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Vertex of a parabola with complex roots

Alignments to Content Standards: A-SSE.B.3 N-CN.A.1 A-REI.B.4


Joanne wants to graph a quadratic function whose roots are $5 \pm 2i$, and says: 

I know the graph is a parabola, and the roots tell me that my function does not cross the $x$-axis, but I'm not sure where to go next -- how do I use this information to help with my graph?
  1. What can you deduce about the vertex of Joanne's parabola?
  2. With the information provided, can you graph Joanne's function? Why?

IM Commentary

The goal of this task is to study the relationship between the roots of a quadratic function and its graph.  When the function has one real root, its graph is tangent to the $x$-axis. When it has two real roots, the vertex is halfway between the two roots. When there are no real roots, as happens in the case presented here, the complex roots still give us the $x$-coordinate of the vertex. In fact, even though the two roots are complex, it is still the case that the vertex is ''halfway'' between the two roots!  

The three cases for $x$-intercepts of the graph of a quadratic function can be understood if the function is expressed in terms of ''completing the square'' that is $$f(x) = a\left((x-h)^2 + k\right).$$ The minimum or maximum (depending on the sign of $a$) will always appear when $x = h$. When $k = 0$ the graph touches the $x$-axis at $x = h$. When $k \lt 0$ the function has two roots. Finally when $k \gt 0$ then the function is never equal to zero.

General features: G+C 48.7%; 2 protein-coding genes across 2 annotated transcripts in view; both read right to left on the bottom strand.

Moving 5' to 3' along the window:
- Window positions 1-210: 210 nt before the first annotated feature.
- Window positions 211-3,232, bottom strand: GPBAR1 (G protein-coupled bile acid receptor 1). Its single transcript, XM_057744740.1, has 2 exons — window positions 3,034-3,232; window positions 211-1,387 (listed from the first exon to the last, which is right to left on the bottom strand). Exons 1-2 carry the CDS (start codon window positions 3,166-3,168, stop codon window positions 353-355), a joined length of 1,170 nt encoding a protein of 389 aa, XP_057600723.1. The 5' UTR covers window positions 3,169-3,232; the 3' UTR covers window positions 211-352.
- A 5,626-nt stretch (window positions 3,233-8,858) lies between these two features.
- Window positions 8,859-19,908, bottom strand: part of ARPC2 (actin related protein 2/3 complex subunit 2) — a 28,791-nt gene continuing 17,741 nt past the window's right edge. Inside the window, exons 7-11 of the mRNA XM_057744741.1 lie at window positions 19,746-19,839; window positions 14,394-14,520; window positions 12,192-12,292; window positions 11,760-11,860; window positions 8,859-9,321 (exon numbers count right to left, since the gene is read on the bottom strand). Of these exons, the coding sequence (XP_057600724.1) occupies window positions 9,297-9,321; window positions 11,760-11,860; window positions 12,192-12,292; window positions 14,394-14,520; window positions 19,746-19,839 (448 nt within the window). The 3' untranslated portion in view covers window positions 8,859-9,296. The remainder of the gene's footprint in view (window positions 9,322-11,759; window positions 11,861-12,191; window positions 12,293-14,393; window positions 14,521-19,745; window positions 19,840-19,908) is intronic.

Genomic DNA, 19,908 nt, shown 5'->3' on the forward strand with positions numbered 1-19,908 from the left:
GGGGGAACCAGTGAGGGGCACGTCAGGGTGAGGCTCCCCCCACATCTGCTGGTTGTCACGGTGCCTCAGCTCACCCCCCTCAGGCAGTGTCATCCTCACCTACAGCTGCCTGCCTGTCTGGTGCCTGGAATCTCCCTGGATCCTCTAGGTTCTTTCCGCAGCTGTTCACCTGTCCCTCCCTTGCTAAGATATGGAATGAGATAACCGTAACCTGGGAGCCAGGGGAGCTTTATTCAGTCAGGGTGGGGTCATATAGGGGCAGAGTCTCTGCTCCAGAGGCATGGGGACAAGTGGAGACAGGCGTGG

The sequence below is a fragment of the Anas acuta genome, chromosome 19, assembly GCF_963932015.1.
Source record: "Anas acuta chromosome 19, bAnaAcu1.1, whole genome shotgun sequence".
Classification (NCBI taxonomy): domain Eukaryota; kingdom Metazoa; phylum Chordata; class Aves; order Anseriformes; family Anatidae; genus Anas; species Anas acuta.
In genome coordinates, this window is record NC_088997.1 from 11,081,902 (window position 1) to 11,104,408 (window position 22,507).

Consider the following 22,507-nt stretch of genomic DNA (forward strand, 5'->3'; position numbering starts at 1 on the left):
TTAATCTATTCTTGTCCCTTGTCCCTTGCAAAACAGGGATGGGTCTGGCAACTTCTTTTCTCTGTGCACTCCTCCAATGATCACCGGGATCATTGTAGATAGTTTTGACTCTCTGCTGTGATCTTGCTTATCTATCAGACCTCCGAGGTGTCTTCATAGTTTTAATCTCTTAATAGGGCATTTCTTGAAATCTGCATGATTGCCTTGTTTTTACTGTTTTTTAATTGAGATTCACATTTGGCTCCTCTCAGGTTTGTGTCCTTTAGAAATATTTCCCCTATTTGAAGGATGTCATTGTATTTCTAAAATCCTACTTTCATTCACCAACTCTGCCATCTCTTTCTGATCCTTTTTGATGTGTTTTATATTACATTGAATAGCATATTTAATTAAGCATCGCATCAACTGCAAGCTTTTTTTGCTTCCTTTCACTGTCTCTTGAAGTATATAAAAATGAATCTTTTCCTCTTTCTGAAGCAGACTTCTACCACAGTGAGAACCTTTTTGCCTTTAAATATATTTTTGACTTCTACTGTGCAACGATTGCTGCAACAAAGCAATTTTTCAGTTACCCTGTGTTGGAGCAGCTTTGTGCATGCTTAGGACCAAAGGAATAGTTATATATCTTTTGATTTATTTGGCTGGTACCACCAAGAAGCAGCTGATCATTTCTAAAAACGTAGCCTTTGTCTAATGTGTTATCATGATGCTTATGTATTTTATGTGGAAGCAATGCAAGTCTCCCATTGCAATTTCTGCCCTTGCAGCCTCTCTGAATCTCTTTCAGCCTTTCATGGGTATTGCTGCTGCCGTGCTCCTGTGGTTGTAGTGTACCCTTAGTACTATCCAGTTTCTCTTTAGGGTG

1. Let $f$ be Joanne's quadratic function. We can write $f(x) = a\left(x^2 + bx + c\right)$ where $a$ is the leading coefficient. Since $f(5 + 2i) = 0$ we know that $(x - 5 - 2i)$ is a factor of $f$ and similarly $(x -5 + 2i)$ is a factor of $f$. This means that the quadratic function $$(x-5-2i)(x-5+2i) = x^2 -10x +29$$ divides $x^2 + bx + c$ (with no remainder). Since these both have leading coefficient 1 they must be equal and we conclude that $f(x) = a(x^2-10x+29)$. We can double check, applying the quadratic formula, that the roots of this quadratic function are indeed $5 \pm 2i$.  

    To find the vertex we can write $x^2 - 10x + 29 = (x-5)^2 +4$. This function takes a minimum value of 4 when $x = 5$ because $(x-5)^2$ is always non-negative and is 0 only when $x = 5$. If $a$ is positive, this means that $f(x)$ takes a minimum value of $4a$ when $x = 5$ and if $a$ is negative then $f(x)$ takes a maximum value of $4a$ when $x = 5$.  In summary, we know the $x$-coordinate of the vertex of this parabola must occur at $x=5$, but can't find its $y$-coordinate without further information.

  2. No.  We know that $f$ is a parabola with a vertex at $x$-coordinate $5$, opening upward if $a$ is positive and downward if $a$ is negative. We cannot provide the exact graph, however, because we don't know the value of $a$. This value determines not only whether the graph opens up or down and the height of the vertex, but also how rapidly the function values increase (or decrease) as we move away from the vertex.